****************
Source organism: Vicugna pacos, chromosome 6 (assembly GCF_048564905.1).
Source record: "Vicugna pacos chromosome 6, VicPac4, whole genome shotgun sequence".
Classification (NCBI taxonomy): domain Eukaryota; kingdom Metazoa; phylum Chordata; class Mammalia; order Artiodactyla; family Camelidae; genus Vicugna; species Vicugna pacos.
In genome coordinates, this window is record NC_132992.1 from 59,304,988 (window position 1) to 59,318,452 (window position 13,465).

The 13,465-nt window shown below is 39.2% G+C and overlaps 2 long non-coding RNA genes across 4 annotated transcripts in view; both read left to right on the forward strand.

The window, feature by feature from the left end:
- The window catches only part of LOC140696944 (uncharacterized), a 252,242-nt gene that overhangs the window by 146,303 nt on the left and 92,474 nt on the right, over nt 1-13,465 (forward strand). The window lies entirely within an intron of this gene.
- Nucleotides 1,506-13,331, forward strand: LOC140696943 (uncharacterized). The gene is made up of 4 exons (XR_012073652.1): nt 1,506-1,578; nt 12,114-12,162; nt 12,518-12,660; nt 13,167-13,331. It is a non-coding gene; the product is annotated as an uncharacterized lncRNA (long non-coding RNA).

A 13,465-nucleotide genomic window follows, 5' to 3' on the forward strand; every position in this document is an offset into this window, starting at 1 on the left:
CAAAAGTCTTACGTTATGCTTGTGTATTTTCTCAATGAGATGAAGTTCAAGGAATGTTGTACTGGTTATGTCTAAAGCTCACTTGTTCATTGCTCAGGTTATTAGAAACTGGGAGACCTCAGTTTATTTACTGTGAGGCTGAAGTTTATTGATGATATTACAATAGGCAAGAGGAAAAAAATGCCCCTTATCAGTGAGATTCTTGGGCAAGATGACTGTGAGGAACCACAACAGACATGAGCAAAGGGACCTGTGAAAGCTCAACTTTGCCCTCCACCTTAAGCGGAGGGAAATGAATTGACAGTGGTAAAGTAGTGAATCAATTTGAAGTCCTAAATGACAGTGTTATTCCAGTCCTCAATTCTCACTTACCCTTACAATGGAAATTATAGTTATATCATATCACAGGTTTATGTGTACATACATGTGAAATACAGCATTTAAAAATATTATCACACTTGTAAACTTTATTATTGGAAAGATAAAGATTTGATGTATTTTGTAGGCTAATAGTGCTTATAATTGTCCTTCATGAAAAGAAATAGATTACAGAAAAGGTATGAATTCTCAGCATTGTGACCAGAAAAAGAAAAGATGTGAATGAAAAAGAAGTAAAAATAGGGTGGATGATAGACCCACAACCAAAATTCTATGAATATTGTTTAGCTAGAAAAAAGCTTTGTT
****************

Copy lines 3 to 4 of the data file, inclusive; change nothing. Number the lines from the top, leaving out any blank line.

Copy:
Classification (NCBI taxonomy): domain Eukaryota; kingdom Metazoa; phylum Chordata; class Mammalia; order Artiodactyla; family Camelidae; genus Vicugna; species Vicugna pacos.
In genome coordinates, this window is record NC_132992.1 from 59,304,988 (window position 1) to 59,318,452 (window position 13,465).